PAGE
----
What we know as The Charles Sumner High School began in 1875 when the “High School for Colored Children” opened in Saint Louis, Missouri. On October 12th of that year, the “School for Colored Children” was renamed “Sumner” in honor of Charles Sumner, a senator from Massachusetts who had been an early and ardent supporter of Negro (Black) rights.
In its beginning, Sumner functioned as a combined grade school and high school. After all, only 76 of its 411 original students were prepared for high school work. The teachers and the principal all were white until 1877.
At that time a special effort was made to recruit Black teachers from eastern colleges, because of the protest from Black parents. It was protest that led to the establishment of a Normal School program in 1890.
In 1895, Sumner moved a few blocks west to 15th Street and Walnut, in the shadows of a new Union Station. This was the Elliot School, a three-story building, built in 1868. It seemed to be Sumner’s fate to move into the vacated elementary school buildings after new buildings had been built, further west in Saint Louis for white elementary students.
By the year 1900, 224 girls and 24 boys had graduated from Sumner. In those days parental protest was powerful and respected. The parents of Sumner’s students clamored for a safer and more respectable location for their children’s school. After a meeting with the Saint Louis Board of Education in 1906 the “Board” purchased a site in Elleardsville, known as the “Ville”, recently renamed “The Greater Ville”. “The Board” commissioned William B. Ittner to prepare plans for “A Complete and Commodious manual Training High and Normal School.”
Thus, Sumner’s students finally had their new school building in 1909. The new building at 4248 West Collage (further west) was immediately put to good use with administrators and teachers providing “academic excellence” for all Sumnerites.
Two years later Sumner was admitted to the North Central Association of Colleges and schools.
Ten years after this achievement, Sumner was invited to membership in the National Honor Society. The world of education had a new champion in the Charles Sumner High School!
The year 1988 marked Sumner High School’s triumph of being placed on the National Register of Historic Places. Sumner is the first public high school to be placed on this prestigious list.
Source: Sumner High School Hall of Fame Induction Ceremony, May 2015
Partial Listing of Sumner Notable Alumni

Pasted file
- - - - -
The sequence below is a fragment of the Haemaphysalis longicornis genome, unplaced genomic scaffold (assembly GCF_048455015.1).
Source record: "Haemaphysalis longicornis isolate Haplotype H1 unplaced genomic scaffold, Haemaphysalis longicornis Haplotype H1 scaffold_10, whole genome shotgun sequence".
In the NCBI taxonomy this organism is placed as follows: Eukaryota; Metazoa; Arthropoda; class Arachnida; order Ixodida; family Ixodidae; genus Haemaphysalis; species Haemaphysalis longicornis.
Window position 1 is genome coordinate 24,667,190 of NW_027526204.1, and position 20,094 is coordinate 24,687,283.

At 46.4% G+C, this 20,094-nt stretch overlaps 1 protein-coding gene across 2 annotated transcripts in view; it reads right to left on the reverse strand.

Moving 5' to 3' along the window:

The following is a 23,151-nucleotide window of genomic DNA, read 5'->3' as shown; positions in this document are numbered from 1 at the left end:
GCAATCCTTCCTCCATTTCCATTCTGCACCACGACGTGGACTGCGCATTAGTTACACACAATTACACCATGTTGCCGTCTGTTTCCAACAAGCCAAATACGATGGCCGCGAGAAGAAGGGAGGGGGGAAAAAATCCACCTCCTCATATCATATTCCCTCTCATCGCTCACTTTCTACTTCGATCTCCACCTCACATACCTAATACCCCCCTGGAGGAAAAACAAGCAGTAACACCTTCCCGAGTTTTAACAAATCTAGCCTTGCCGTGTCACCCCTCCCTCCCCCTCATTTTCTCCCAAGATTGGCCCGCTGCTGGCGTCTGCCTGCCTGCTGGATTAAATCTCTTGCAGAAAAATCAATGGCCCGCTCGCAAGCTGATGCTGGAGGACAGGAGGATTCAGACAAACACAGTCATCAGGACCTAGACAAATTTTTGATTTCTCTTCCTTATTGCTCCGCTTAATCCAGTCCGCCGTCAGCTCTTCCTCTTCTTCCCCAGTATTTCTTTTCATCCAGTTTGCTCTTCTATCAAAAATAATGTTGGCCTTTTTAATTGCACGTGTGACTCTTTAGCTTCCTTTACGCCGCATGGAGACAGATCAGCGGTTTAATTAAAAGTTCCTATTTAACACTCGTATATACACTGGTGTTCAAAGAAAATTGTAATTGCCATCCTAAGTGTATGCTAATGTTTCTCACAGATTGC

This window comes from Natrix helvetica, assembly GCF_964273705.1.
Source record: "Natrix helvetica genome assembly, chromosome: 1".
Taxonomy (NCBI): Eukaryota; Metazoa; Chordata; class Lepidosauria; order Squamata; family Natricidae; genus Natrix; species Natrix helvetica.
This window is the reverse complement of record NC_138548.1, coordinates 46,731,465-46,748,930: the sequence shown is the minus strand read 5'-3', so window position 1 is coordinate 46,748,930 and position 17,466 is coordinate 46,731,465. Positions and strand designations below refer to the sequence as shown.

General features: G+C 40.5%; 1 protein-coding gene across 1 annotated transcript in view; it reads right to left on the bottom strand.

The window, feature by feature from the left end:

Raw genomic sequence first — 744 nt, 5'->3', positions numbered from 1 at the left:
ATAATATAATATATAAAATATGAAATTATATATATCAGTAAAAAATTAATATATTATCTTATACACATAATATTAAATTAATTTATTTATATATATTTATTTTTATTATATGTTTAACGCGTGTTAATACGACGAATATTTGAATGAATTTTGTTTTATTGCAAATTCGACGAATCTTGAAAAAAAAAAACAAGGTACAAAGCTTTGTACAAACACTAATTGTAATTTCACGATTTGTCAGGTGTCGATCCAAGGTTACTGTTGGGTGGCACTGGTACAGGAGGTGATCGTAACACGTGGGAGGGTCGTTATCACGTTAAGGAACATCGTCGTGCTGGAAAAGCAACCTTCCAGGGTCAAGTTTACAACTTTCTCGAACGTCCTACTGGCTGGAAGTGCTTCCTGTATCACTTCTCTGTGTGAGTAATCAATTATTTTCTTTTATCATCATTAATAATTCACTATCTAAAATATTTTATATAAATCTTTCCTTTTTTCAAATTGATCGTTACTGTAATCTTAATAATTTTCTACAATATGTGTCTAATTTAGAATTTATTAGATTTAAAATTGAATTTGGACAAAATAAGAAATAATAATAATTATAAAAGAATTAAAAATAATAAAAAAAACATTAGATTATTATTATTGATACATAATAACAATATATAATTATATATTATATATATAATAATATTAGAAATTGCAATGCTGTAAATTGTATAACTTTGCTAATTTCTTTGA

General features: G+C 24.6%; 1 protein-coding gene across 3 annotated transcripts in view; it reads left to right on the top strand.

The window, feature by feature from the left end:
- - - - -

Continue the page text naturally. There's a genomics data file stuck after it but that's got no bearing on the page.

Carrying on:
Arthur Ashe (1943–1993), Hall of Fame tennis player; David Peaston (1957-2012), Famous R&B Singer; Ethel Hedgeman Lyle (1887–1950), Founder and “Guiding Light” of Alpha Kappa Alpha Sorority, Incorporated; Chuck Berry (1926–2017), iconic musician in Rock and Roll Hall of Fame; Lester Bowie, jazz trumpeter; Grace Bumbry (born 1937), opera singer; Baikida Carroll, trumpeter and composer; Alvin Cash, musician; Hon. William Clay (1931–), politician; Nate Colbert, baseball player; Billy Davis, Jr. (born 1938), singer, The 5th Dimension; Juan Farrow (born 1958), tennis player; Dick Gregory (1932–2017), comedian; Robert Guillaume (1927–2017), actor known for portraying the character Benson DuBois on the ABC sitcom Soap and its spinoff Benson; Victoria Clay Haley (1877–1926, class of 1895), suffragist and clubwoman; John Hicks, musician; Jessie Housley Holliman, educator and artist; Julius Hunter, retired Channel 4 television news broadcaster; Ivan C. James, Jr., engineer; Oliver Lake, musician; Naomi Long Madgett (1923–2020), poet and publisher; Robert McFerrin (1921–2006), opera singer and father of Bobby McFerrin; Gene Moore, basketball player; Oliver Nelson, jazz musician and composer; Bruce Purse musician, trumpeter, writer; Wendell O. Pruitt (1920–1945), pioneering military pilot and Tuskegee Airman in whose honor the notorious Pruitt–Igoe housing projects were posthumously named; Roscoe Robinson Jr (1928–1993), first Black to reach rank of four-star general in US Army; Harry Rogers, basketball player; Marshall Rogers, NCAA basketball scoring champion; Darnay Scott, former NFL player. Transferred after his sophomore season; Ronald Townson (1934–2001), singer The 5th Dimension; Tina Turner (born 1939), singer in Rock and Roll Hall of Fame; Arsania Williams (1886-1954), educator and clubwoman in St. Louis; Margaret Bush Wilson, first Black woman to head the board of NAACP; Olly Wilson (born 1937), composer.